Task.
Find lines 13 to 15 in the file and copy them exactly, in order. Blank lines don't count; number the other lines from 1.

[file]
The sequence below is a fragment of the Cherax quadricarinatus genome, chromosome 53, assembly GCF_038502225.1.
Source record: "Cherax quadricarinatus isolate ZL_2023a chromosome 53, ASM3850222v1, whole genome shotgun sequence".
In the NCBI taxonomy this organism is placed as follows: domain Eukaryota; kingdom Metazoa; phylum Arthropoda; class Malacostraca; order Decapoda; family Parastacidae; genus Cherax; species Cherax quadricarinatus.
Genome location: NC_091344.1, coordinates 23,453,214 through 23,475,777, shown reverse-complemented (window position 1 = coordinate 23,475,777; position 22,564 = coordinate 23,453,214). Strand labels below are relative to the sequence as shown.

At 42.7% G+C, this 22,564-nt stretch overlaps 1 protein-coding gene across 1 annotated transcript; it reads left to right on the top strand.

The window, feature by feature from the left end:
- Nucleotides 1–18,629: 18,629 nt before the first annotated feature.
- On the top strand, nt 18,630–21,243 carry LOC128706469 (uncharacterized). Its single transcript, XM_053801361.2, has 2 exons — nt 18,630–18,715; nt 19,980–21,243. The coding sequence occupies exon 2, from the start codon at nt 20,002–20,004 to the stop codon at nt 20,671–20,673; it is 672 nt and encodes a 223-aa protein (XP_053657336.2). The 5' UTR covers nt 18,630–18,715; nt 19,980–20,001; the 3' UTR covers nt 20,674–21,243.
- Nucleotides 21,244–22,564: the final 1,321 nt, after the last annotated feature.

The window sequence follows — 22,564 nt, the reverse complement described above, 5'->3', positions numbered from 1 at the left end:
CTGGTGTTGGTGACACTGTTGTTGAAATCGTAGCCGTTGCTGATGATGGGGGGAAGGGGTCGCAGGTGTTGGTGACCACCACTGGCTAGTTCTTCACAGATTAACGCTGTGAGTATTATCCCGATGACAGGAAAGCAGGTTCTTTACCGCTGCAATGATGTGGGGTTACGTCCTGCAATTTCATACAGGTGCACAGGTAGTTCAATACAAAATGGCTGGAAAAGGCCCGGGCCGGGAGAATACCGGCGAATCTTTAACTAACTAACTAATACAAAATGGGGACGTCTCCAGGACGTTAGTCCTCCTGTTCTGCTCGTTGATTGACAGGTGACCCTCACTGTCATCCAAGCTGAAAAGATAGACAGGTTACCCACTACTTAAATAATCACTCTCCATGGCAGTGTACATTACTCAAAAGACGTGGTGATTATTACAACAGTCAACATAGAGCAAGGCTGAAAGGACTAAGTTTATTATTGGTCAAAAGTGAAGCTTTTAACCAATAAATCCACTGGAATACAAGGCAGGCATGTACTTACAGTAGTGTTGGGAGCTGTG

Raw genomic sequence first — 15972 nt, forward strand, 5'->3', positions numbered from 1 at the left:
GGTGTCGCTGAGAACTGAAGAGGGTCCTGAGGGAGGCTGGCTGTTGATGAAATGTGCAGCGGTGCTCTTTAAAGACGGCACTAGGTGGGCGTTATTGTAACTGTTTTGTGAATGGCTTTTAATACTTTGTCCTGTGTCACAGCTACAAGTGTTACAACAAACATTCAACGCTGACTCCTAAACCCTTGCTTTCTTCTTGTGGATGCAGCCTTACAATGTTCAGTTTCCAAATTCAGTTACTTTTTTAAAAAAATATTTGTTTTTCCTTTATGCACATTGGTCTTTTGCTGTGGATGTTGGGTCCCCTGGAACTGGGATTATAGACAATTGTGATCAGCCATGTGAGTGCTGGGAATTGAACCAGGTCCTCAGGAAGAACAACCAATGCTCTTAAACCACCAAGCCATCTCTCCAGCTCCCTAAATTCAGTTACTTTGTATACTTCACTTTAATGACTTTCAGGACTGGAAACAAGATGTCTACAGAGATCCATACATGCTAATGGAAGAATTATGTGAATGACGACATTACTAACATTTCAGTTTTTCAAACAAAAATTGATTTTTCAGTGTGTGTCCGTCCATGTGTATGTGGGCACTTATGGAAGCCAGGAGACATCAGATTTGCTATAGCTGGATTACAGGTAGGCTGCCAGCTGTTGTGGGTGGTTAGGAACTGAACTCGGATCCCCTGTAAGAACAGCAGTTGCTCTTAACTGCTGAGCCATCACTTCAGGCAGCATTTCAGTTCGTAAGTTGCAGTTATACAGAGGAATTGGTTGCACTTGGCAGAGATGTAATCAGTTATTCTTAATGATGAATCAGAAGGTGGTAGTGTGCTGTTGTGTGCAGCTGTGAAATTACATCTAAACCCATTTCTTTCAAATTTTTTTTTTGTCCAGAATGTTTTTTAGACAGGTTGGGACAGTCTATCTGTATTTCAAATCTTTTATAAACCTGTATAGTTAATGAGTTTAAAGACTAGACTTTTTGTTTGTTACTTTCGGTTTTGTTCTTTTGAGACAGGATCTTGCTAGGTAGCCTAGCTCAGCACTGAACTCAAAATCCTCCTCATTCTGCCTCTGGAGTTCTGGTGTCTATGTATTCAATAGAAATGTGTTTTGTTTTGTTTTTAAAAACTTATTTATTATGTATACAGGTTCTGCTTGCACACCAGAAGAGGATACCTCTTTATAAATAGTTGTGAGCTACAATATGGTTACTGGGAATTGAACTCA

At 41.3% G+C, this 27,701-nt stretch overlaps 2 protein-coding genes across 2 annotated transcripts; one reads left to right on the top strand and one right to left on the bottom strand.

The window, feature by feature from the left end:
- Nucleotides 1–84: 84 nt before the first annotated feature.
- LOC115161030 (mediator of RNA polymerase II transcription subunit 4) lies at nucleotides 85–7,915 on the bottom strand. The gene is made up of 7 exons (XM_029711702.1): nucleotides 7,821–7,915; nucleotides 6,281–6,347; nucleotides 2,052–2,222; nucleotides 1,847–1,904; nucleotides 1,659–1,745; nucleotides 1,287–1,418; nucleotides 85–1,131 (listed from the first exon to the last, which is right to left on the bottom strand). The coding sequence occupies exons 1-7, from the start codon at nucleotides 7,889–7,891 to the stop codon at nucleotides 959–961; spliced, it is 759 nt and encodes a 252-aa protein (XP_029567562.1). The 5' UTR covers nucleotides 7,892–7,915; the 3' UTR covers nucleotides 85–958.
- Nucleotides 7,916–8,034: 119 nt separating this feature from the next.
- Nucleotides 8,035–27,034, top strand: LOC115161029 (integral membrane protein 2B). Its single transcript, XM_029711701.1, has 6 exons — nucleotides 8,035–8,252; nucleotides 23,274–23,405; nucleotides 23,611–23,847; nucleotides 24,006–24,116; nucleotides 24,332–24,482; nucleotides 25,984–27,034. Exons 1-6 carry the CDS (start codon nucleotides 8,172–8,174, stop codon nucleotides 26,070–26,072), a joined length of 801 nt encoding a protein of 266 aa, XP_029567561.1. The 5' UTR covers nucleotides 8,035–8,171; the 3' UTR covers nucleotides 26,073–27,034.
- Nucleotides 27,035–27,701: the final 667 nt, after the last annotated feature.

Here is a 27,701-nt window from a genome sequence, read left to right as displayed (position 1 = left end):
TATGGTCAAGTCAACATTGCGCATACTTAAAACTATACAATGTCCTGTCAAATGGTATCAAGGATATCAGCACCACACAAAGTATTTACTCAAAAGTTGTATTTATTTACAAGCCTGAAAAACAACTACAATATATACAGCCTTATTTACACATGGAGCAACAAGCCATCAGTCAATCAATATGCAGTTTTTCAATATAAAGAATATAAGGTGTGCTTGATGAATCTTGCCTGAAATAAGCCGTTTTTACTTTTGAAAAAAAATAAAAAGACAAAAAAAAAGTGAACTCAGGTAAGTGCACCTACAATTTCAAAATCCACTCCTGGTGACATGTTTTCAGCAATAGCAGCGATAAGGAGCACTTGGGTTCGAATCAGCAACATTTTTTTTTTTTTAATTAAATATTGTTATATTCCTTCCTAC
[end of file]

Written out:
GGTGTCGCTGAGAACTGAAGAGGGTCCTGAGGGAGGCTGGCTGTTGATGAAATGTGCAGCGGTGCTCTTTAAAGACGGCACTAGGTGGGCGTTATTGTAACTGTTTTGTGAATGGCTTTTAATACTTTGTCCTGTGTCACAGCTACAAGTGTTACAACAAACATTCAACGCTGACTCCTAAACCCTTGCTTTCTTCTTGTGGATGCAGCCTTACAATGTTCAGTTTCCAAATTCAGTTACTTTTTTAAAAAAATATTTGTTTTTCCTTTATGCACATTGGTCTTTTGCTGTGGATGTTGGGTCCCCTGGAACTGGGATTATAGACAATTGTGATCAGCCATGTGAGTGCTGGGAATTGAACCAGGTCCTCAGGAAGAACAACCAATGCTCTTAAACCACCAAGCCATCTCTCCAGCTCCCTAAATTCAGTTACTTTGTATACTTCACTTTAATGACTTTCAGGACTGGAAACAAGATGTCTACAGAGATCCATACATGCTAATGGAAGAATTATGTGAATGACGACATTACTAACATTTCAGTTTTTCAAACAAAAATTGATTTTTCAGTGTGTGTCCGTCCATGTGTATGTGGGCACTTATGGAAGCCAGGAGACATCAGATTTGCTATAGCTGGATTACAGGTAGGCTGCCAGCTGTTGTGGGTGGTTAGGAACTGAACTCGGATCCCCTGTAAGAACAGCAGTTGCTCTTAACTGCTGAGCCATCACTTCAGGCAGCATTTCAGTTCGTAAGTTGCAGTTATACAGAGGAATTGGTTGCACTTGGCAGAGATGTAATCAGTTATTCTTAATGATGAATCAGAAGGTGGTAGTGTGCTGTTGTGTGCAGCTGTGAAATTACATCTAAACCCATTTCTTTCAAATTTTTTTTTTGTCCAGAATGTTTTTTAGACAGGTTGGGACAGTCTATCTGTATTTCAAATCTTTTATAAACCTGTATAGTTAATGAGTTTAAAGACTAGACTTTTTGTTTGTTACTTTCGGTTTTGTTCTTTTGAGACAGGATCTTGCTAGGTAGCCTAGCTCAGCACTGAACTCAAAATCCTCCTCATTCTGCCTCTGGAGTTCTGGTGTCTATGTATTCAATAGAAATGTGTTTTGTTTTGTTTTTAAAAACTTATTTATTATGTATACAGGTTCTGCTTGCACACCAGAAGAGGATACCTCTTTATAAATAGTTGTGAGCTACAATATGGTTACTGGGAATTGAACTCA

At 41.3% G+C, this 27,701-nt stretch overlaps 2 protein-coding genes across 2 annotated transcripts; one reads left to right on the top strand and one right to left on the bottom strand.

The window, feature by feature from the left end: